Michael Tomasello on What Makes Us Human

Tuesday, December 10, 2019
Apes

Gummy bears. They reveal a sweet reality. Watch the video: A couple of three-year-olds are noisily negotiating a challenge cleverly arranged for them. They pull together on some ropes, thereby unsealing a big-box container and unleashing a flood of the candy treats. It doesn’t take much prodding by either partner to arrive at an equitable distribution; if one points out she’s gummy-deprived, the other will quickly correct the gummy imbalance. There all lots of similar studies, all in support of a grand theory of human uniqueness, and all part of the ever-expanding research record of Michael Tomasello ’71, a Duke professor of psychology and neuroscience.

Tomasello’s drive as a thinker and researcher has earned him a host of honors; their range highlights a career of groundbreaking work in multiple fields. In 2017, he was elected to the National Academy of Sciences, one of the highest awards a scientist can receive. Five years ago, it was the American Psychological Association’s Distinguished Scientific Award. According to the citation, Tomasello’s “pioneering research on the origins of social cognition has led to revolutionary insights in both developmental psychology and primate cognition.” Before that it was the Heineken Prize for Cognitive Science: “He is one of the few scientists worldwide who is acknowledged as an expert in multiple disciplines.”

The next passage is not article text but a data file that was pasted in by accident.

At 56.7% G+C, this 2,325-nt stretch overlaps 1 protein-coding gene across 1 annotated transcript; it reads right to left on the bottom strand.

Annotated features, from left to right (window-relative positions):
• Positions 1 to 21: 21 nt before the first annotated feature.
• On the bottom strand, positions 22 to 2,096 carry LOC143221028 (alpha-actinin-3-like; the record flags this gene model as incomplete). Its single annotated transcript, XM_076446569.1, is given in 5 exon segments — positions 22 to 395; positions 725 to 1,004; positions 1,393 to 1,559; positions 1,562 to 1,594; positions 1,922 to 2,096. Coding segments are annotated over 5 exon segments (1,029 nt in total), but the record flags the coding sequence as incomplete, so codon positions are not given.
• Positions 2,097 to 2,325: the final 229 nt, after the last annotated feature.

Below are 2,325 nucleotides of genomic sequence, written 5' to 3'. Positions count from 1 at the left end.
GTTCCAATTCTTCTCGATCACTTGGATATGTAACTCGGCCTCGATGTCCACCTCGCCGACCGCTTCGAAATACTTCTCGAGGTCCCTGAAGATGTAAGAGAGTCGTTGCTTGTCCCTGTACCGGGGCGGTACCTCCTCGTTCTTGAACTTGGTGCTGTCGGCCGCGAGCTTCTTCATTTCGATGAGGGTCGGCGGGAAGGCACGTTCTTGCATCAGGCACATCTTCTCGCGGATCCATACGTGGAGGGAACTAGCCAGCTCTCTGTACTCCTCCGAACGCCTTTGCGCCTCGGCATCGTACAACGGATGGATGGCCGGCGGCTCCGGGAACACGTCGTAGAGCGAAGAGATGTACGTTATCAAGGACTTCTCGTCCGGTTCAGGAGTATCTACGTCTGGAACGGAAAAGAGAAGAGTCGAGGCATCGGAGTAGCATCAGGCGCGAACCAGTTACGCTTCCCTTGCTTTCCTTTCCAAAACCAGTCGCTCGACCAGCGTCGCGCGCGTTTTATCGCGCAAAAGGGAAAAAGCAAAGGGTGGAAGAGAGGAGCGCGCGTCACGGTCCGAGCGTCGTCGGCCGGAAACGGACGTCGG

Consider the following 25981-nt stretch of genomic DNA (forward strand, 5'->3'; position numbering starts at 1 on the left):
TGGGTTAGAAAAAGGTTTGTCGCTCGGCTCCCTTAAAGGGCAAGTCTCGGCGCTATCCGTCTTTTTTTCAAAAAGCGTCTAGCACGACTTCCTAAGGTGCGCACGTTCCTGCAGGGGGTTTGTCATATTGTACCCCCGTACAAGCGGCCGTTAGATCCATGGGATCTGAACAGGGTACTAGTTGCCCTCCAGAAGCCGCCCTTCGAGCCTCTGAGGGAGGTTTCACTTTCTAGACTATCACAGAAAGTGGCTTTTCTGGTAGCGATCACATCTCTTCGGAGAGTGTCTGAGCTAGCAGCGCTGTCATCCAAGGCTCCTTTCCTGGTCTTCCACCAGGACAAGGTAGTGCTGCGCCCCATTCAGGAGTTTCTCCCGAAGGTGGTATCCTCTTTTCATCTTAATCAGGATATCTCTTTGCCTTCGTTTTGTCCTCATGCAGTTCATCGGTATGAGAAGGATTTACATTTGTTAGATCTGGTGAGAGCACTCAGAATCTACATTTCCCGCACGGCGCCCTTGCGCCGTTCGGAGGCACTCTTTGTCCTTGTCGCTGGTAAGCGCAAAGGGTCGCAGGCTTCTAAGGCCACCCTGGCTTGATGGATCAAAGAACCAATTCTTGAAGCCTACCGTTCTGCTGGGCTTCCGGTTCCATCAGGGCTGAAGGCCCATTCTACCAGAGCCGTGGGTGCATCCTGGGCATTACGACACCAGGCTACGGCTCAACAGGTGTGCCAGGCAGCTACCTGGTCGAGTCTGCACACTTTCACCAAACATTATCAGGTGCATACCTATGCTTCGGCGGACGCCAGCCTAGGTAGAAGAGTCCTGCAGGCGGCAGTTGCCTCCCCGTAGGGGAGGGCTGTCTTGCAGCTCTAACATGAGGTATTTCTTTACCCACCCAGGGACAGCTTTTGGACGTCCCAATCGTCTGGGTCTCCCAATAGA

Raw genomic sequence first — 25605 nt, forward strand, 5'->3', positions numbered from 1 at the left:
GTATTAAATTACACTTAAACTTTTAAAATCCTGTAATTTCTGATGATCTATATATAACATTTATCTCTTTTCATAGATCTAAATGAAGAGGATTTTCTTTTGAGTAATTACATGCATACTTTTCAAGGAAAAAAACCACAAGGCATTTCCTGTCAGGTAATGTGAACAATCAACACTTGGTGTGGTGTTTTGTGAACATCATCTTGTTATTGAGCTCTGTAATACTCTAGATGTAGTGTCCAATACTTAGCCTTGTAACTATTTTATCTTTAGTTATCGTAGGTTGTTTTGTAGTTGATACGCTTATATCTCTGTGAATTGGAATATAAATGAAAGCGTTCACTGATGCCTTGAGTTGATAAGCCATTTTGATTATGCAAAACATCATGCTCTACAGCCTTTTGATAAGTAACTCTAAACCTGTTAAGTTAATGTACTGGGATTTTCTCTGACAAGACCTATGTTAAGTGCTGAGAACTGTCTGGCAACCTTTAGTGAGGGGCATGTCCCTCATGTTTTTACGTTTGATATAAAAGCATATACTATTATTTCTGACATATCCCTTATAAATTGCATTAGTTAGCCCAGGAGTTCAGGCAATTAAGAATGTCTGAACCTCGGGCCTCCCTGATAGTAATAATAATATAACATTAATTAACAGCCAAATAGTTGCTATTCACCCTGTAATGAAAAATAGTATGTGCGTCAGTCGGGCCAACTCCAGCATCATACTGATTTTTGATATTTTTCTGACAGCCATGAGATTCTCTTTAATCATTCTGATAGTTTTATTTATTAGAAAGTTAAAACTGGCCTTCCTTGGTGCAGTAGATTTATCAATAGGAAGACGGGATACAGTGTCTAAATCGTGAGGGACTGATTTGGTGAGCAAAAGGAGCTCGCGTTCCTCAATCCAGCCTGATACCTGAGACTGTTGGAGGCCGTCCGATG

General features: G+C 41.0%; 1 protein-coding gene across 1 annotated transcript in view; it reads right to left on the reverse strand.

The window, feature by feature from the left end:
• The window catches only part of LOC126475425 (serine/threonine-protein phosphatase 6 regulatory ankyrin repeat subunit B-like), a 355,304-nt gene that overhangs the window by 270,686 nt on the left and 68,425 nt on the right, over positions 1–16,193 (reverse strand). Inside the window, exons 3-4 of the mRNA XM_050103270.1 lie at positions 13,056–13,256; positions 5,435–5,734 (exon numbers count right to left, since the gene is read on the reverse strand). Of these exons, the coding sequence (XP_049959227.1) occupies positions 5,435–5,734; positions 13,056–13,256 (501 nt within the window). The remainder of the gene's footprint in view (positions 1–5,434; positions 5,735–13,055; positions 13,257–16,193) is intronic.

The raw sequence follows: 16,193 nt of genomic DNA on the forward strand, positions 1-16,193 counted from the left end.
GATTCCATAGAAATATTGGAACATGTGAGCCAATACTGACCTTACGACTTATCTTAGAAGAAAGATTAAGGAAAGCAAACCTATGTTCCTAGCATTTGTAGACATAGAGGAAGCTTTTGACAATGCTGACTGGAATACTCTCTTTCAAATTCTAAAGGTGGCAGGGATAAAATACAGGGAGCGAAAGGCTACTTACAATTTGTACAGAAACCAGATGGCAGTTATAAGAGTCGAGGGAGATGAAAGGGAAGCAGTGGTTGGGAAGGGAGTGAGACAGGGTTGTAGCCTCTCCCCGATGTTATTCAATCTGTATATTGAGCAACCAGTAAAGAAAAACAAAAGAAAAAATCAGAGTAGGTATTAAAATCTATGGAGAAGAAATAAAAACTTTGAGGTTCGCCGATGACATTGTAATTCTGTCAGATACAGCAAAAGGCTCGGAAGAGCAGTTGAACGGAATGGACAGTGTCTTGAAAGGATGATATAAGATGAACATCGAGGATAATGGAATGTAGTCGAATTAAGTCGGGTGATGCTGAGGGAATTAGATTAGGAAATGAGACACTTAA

“More than anyone else,” Tomasello “has helped to specify what makes us unique from and what makes us similar to other animals,” says Andrew Meltzoff, co-director of the Institute for Learning and Brain Sciences at the University of Washington in Seattle. “Many of his experiments are classics in the field, and they have opened our eyes to what it means to be human.”

TOMASELLO’S most eyeopening work to date—which, in sketching out what it means to be human, gathers together some of those classic experiments—is a book published earlier this year. It’s aptly if somewhat grandly titled Becoming Human. His starting point is that we’re separated from our closest primate relatives by small differences. Small differences, but pointing to one very big and very human trait: the impulse to cooperate.

What first put him on the map, in his phrase, was Tomasello’s 1999 book, The Cultural Origins of Human Cognition. There he offers a thought experiment, imagining a child raised on a desert island. The child is removed from all human contact. How would such a child behave? Very much like an ape. “The special part of humans are the capacities we’re born with,” he says. “Those capacities have to be realized through social interactions. They have to be exercised.”

The new book shifts the focus. Culture—a concept that, to Tomasello, embraces creating and using symbols, from math to written language; creating and using complex tools; and, finally, creating and participating in complex social organizations and institutions—plays a big role in making humans human. So what plays a big role in making culture possible?